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Scope Series 4 RTÉ Two, Thursday, 7.00pm

Profile: Adrian Corcoran

Adrian CorcoranAdrian has almost finished his PhD, which he is doing in NUI Galway’s microbiology department.

Bacteria express polysaccharides, or complex sugars, on their surface that work as camouflage, disguising them so they can fool the body’s immune system and bypass it.

Adrian’s project involves characterising different strains of bacteria and the different polysaccharides they produce. He looked at biofilms, which are thin layers of bacteria, often seen on water as pond scum. Similar biofilms also form in human hosts, on prosthetic devices that are implanted in the body for long periods of time – pacemakers, shunts and IV lines, for example.

Their importance lies in antibiotic resistance, where drugs cannot get through the biofilms formed in the event of a bacterial infection. Adrian’s project involves characterising the various polysaccharides involved in bacteria causing infection.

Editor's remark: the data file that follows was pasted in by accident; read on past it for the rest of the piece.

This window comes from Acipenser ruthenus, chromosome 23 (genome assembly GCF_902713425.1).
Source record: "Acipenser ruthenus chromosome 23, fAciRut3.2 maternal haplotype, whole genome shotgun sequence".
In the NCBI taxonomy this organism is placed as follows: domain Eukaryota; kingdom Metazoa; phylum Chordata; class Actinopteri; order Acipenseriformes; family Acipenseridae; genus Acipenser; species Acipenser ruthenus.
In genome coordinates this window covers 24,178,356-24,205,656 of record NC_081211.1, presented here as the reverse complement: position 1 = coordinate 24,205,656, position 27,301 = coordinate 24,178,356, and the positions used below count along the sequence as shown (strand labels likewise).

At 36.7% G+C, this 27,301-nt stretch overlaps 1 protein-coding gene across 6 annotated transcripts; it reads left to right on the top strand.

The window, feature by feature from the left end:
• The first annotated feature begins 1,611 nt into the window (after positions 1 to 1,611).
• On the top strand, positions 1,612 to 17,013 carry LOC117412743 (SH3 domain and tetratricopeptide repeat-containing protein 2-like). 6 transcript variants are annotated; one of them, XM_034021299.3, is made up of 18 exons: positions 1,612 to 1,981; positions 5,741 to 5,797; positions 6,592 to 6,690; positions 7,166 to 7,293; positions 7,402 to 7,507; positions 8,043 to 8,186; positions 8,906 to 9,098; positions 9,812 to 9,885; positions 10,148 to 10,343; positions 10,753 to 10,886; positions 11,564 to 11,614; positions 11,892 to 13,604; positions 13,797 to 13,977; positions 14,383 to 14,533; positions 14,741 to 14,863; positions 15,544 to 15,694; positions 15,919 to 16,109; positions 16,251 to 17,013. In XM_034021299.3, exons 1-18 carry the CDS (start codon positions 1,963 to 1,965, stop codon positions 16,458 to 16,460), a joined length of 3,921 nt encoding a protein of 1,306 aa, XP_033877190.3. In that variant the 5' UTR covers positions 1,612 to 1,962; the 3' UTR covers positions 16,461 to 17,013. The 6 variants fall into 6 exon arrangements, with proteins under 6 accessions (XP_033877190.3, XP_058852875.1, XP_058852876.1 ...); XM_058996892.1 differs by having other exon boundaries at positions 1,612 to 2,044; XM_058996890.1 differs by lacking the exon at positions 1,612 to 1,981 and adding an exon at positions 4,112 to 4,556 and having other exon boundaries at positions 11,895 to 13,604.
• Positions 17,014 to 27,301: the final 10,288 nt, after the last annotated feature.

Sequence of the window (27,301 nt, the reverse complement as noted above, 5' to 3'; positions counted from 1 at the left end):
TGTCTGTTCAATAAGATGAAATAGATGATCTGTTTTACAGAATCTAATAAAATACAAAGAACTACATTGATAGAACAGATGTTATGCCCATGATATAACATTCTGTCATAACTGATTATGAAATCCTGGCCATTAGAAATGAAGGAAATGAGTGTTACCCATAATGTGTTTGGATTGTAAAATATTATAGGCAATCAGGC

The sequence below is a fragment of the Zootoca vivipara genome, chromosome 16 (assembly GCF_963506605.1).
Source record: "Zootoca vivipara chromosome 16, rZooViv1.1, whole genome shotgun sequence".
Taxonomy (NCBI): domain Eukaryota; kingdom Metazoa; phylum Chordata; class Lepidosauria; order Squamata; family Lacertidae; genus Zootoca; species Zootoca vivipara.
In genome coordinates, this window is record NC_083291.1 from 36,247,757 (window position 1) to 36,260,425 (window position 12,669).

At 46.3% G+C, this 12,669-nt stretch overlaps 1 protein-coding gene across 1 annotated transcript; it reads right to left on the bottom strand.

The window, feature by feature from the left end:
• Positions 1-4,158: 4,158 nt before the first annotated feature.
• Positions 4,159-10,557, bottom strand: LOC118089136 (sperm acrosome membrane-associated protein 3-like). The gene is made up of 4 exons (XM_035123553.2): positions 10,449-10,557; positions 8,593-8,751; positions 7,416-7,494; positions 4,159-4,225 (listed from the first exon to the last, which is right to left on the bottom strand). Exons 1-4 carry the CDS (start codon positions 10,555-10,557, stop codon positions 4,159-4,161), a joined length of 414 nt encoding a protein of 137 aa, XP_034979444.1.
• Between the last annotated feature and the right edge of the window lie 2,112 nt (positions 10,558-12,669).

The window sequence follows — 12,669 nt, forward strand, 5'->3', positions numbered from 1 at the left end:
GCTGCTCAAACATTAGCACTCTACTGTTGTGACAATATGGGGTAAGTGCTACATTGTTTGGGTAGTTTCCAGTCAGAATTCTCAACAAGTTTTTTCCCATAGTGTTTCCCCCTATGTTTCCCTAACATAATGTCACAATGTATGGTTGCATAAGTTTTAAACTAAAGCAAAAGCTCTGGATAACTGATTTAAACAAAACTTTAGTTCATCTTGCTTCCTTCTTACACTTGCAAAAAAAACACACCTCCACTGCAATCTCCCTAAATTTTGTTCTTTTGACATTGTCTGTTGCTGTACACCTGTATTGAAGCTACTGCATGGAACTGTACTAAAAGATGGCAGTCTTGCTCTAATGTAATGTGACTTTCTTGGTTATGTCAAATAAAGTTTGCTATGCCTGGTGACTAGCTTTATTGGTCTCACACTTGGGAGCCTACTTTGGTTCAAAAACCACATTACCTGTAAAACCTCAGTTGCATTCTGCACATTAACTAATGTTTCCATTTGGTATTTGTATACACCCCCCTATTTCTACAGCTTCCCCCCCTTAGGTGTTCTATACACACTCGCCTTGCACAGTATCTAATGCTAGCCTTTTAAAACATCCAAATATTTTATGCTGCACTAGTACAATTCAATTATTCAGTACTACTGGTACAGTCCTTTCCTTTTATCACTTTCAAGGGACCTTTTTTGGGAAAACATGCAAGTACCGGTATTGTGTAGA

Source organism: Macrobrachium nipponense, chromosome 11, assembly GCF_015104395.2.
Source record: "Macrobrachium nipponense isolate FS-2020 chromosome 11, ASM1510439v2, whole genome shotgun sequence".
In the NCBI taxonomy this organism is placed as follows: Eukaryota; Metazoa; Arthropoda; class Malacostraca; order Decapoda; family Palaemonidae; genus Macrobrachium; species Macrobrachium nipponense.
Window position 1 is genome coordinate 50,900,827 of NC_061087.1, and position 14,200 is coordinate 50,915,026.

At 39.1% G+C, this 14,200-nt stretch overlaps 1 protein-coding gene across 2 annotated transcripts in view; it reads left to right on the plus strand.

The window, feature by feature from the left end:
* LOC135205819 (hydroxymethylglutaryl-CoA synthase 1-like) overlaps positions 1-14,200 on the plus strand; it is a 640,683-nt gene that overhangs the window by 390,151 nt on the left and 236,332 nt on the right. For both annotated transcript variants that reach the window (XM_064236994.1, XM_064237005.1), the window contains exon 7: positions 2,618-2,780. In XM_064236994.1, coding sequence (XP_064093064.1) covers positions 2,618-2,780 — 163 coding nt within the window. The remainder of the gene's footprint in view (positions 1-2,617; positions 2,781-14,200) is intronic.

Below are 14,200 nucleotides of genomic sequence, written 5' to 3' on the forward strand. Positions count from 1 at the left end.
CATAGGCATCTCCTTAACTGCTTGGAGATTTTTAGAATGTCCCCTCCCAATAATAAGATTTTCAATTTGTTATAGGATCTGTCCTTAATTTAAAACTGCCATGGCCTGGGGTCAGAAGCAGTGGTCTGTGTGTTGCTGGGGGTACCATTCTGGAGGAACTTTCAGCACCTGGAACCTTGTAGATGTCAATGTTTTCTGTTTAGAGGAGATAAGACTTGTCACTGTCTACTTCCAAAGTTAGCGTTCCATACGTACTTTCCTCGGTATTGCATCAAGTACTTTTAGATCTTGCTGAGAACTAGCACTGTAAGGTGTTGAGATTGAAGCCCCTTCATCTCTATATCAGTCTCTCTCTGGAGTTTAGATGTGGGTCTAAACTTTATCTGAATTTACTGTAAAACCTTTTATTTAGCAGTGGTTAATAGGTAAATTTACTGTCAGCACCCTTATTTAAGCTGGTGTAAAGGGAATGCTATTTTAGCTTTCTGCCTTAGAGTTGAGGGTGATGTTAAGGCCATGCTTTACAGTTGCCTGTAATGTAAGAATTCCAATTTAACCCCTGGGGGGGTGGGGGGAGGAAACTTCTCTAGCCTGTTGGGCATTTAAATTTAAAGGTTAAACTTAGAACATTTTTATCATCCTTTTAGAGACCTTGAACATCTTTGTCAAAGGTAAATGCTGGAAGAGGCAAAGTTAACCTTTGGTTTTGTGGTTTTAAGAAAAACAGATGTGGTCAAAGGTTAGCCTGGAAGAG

Adrian always knew he wanted to work in microbiology, since he first studied science in secondary school. He took all three science subjects for his Leaving Cert and studied general science in Trinity College, specialising in Microbiology in his 3rd year.

Adrian’s hobby is web design, which acts as a sideline to his academic research. His first year maths course in Trinity incorporated a ‘little bit’ of web design, which piqued his interest. He is mainly self-taught, however. He designs websites for NUI Galway and also various companies and really loves doing it, as it is a complete contrast to his work in the lab.

As regards sport, he says he plays a little bit of soccer, but definitely doesn’t regard it as his main hobby.


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